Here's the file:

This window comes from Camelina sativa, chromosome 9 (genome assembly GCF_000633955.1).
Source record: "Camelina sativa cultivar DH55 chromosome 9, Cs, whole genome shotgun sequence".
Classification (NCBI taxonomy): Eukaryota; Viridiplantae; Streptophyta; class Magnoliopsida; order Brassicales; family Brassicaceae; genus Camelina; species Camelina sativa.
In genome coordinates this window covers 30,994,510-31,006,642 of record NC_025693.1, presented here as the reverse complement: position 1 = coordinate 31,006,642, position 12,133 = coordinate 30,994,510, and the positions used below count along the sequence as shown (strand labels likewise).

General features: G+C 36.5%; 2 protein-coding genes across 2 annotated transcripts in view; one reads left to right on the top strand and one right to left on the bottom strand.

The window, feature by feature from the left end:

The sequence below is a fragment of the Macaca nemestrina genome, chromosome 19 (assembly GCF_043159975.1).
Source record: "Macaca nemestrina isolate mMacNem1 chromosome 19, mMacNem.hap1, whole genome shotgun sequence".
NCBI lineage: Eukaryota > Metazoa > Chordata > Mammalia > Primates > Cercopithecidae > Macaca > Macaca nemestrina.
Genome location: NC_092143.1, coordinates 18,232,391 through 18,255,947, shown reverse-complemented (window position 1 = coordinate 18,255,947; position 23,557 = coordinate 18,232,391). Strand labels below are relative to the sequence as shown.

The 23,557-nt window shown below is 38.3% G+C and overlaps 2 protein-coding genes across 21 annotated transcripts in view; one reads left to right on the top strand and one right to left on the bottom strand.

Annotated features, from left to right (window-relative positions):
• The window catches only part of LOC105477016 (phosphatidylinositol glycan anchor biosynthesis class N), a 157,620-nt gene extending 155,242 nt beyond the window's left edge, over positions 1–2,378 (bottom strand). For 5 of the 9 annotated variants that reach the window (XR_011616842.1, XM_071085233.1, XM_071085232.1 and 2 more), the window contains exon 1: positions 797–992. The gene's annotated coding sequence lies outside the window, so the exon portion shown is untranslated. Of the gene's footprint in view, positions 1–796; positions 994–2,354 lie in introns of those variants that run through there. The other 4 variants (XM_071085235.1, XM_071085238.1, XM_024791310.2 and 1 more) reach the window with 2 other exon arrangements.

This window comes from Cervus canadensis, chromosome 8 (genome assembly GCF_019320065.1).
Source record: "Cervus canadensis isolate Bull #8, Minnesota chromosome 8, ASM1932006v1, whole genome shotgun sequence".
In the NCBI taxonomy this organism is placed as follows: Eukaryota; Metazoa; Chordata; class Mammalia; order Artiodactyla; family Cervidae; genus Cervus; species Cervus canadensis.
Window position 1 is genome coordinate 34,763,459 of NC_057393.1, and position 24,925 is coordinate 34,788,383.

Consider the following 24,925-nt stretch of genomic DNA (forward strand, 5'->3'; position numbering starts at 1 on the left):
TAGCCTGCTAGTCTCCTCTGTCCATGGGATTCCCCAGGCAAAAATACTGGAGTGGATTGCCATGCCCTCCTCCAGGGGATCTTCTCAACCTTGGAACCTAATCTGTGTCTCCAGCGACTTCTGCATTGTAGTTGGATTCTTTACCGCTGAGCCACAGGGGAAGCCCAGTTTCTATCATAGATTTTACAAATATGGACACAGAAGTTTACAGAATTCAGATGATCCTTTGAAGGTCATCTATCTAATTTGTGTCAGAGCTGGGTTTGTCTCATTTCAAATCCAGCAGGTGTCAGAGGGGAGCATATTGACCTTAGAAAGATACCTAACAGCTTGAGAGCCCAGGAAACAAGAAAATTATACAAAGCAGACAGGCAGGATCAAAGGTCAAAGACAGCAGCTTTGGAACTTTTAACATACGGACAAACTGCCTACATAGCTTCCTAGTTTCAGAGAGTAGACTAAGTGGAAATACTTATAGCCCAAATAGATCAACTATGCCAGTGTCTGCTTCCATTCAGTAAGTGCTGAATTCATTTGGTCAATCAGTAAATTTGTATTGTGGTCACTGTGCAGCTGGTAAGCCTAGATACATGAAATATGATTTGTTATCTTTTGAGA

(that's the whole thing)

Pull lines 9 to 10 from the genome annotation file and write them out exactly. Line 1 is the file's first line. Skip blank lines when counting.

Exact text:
NCBI lineage: Eukaryota > Metazoa > Chordata > Mammalia > Primates > Cercopithecidae > Macaca > Macaca nemestrina.
Genome location: NC_092143.1, coordinates 18,232,391 through 18,255,947, shown reverse-complemented (window position 1 = coordinate 18,255,947; position 23,557 = coordinate 18,232,391). Strand labels below are relative to the sequence as shown.